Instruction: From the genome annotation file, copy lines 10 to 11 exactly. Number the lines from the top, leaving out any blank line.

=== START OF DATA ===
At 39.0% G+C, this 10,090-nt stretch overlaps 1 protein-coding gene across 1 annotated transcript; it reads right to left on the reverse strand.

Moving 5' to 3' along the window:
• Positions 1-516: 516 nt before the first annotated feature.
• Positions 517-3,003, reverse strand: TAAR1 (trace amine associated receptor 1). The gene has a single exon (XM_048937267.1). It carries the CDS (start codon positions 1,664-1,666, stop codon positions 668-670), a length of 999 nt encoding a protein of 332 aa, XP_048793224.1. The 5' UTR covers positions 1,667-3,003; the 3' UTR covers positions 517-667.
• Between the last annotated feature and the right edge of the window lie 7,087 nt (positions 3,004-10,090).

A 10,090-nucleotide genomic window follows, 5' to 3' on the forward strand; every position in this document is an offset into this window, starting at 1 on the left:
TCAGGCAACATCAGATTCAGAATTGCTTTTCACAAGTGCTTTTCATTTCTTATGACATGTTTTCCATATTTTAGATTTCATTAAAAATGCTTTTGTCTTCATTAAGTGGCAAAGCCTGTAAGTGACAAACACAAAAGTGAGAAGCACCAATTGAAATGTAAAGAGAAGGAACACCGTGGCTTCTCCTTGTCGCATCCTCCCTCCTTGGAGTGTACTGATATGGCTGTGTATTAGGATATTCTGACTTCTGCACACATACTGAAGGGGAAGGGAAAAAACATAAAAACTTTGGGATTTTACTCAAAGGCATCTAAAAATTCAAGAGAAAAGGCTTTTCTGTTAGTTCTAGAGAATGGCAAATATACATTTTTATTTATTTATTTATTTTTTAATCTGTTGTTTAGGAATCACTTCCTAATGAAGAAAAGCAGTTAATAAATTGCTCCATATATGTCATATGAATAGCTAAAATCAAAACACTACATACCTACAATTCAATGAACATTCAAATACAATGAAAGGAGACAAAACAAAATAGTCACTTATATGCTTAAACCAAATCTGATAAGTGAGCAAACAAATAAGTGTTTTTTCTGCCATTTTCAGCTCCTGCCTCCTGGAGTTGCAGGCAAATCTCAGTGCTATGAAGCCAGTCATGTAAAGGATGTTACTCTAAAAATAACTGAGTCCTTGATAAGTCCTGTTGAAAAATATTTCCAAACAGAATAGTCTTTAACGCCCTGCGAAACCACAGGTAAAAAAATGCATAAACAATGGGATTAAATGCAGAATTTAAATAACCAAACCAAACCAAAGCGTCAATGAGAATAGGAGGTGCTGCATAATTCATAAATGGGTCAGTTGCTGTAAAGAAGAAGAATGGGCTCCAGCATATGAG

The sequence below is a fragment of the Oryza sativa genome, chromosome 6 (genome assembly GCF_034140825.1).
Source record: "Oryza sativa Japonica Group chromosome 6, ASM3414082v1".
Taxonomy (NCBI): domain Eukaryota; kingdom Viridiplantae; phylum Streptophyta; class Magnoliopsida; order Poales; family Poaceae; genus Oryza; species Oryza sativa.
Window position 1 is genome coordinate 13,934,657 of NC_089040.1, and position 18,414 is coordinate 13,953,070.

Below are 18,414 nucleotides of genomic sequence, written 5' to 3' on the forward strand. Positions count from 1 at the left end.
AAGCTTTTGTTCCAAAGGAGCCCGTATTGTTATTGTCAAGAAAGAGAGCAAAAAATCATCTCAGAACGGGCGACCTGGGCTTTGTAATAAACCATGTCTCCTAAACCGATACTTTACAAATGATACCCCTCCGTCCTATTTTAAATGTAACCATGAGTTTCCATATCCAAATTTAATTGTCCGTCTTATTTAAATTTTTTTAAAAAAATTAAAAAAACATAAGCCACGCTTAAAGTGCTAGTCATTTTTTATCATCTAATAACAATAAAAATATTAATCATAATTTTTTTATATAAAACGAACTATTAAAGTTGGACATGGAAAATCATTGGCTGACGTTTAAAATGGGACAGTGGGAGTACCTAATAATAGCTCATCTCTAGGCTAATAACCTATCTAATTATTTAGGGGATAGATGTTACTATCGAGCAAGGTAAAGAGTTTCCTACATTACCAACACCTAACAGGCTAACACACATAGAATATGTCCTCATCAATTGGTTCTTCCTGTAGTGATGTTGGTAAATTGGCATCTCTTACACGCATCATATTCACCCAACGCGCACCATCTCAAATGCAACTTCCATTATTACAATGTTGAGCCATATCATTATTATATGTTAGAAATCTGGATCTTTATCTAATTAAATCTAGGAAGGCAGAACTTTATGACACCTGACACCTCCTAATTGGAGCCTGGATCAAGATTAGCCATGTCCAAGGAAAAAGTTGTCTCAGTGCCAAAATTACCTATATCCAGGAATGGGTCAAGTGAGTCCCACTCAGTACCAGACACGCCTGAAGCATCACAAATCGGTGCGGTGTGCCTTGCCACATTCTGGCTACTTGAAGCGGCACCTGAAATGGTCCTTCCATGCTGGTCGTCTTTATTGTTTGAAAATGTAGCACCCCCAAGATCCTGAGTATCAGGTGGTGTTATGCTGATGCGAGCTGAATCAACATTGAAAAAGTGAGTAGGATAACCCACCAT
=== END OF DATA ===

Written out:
Taxonomy (NCBI): domain Eukaryota; kingdom Viridiplantae; phylum Streptophyta; class Magnoliopsida; order Poales; family Poaceae; genus Oryza; species Oryza sativa.
Window position 1 is genome coordinate 13,934,657 of NC_089040.1, and position 18,414 is coordinate 13,953,070.